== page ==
"In that day I will make a covenant for them with the beasts of the field and the birds of the air and the creatures that move along the ground. Bow and sword and battle I will abolish from the land, so that all may lie down in safety." (Hosea 2:18)

"He makes springs pour water into the ravines; it flows between the mountains. They give water to all the beasts of the field; the wild donkeys quench their thirst. The birds of the air nest by the waters; they sing among the branches. He waters the mountains from his upper chambers; the earth is satisfied by the fruit of his work. He makes grass grow for the cattle, and plants for man to cultivate-bringing forth food from the earth." (Psalm 104:10-14)

"To the LORD your God belong the heavens, even the highest heavens, the earth and everything in it." (Deuteronomy 10:14)

Wednesday, April 23, 2008


I love a good hot dog! I quit buying them after hearing rumors that they cause cancer. It turns out that those rumors are true for a lot of hot dogs but there are some that are o.k.

Cancer is one of the scariest things in this world! I have grandparents,aunts,and friends who have had to live with this terror,and some who have died.

If there's something that I can do to reduce the risks for my family than I certainly will!

Here is the best article that I found on the subject.

Hot Dogs and Nitrites
Childhood Cancer Risk
Q. What's wrong with hot dogs?A. Nitrite additives in hot dogs form carcinogens.Petition to ban nitrites Three different studies have come out in the past year, finding that the consumption of hot dogs can be a risk factor for childhood cancer.
Peters et al. studied the relationship between the intake of certain foods and the risk of leukemia in children from birth to age 10 in Los Angeles County between 1980 and 1987. The study found that children eating more than 12 hot dogs per month have nine times the normal risk of developing childhood leukemia. A strong risk for childhood leukemia also existed for those children whose fathers' intake of hot dogs was 12 or more per month.
Researchers Sarusua and Savitz studied childhood cancer cases in Denver and found that children born to mothers who consumed hot dogs one or more times per week during pregnancy has approximately double the risk of developing brain tumors. Children who ate hot dogs one or more times per week were also at higher risk of brain cancer.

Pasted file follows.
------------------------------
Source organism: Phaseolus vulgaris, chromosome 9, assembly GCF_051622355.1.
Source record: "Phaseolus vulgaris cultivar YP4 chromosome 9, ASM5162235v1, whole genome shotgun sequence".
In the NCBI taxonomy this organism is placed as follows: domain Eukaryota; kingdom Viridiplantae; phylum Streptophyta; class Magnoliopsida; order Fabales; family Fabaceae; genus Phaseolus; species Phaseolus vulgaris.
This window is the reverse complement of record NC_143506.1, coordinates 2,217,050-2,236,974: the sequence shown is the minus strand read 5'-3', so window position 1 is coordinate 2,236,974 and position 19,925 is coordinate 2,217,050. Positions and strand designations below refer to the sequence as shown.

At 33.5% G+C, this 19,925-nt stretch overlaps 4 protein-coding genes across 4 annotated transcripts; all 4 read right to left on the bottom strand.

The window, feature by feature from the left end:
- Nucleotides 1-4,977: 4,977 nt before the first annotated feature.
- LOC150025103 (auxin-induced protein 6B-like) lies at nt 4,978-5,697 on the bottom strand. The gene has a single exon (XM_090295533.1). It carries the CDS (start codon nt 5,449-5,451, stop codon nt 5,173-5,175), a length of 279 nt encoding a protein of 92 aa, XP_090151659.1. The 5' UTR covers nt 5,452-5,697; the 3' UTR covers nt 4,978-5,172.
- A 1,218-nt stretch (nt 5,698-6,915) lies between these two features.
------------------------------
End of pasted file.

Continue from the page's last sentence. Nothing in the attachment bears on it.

Bunin et al, also found that maternal consumption of hot dogs during pregnancy was associated with an excess risk of childhood brain tumors.
Q. How could hot dogs cause cancer?A. Hot dogs contain nitrites which are used as preservatives, primarily to combat botulism. During the cooking process, nitrites combine with amines naturally present in meat to form carcinogenic N-nitroso compounds. It is also suspected that nitrites can combine with amines in the human stomach to form N-nitroso compounds. These compounds are known carcinogens and have been associated with cancer of the oral cavity, urinary bladder, esophagus, stomach and brain.
Q. Some vegetables contain nitrites, do they cause cancer too?A. It is true that nitrites are commonly found in many green vegetables, especially spinach, celery and green lettuce. However, the consumption of vegetables appears to be effective in reducing the risk of cancer. How is this possible? The explanation lies in the formation of N-nitroso compounds from nitrites and amines. Nitrite containing vegetables also have Vitamin C and D, which serve to inhibit the formation of N-nitroso compounds. Consequently, vegetables are quite safe and healthy, and serve to reduce your cancer risk.Q. Do other food products contain nitrites?A. Yes, all cured meats contain nitrites. These include bacon and fish.Q. Are all hot dogs a risk for childhood cancer?A. No. Not all hot dogs on the market contain nitrites. Because of modern refrigeration methods, nitrites are now used more for the red color they produce (which is associated with freshness) than for preservation. Nitrite-free hot dogs, while they taste the same as nitrite hot dogs, have a brownish color that has limited their popularity among consumers. When cooked, nitrite-free hot dogs are perfectly safe and healthy.HERE ARE FOUR THINGS THAT YOU CAN DO:
Do not buy hot dogs containing nitrite. It is especially important that children and potential parents do not consume 12 or more of these hot dogs per month.
Request that your supermarket have nitrite-free hot dogs available.
Contact your local school board and find out whether children are being served nitrite hot dogs in the cafeteria, Request that they use only nitrite-free hot dogs.
Write the FDA and express your concern that nitrite-hot dogs are not labeled for their cancer risk to children. You can mention CPC's petition on hot dogs, docket #: 95P 0112/CP1.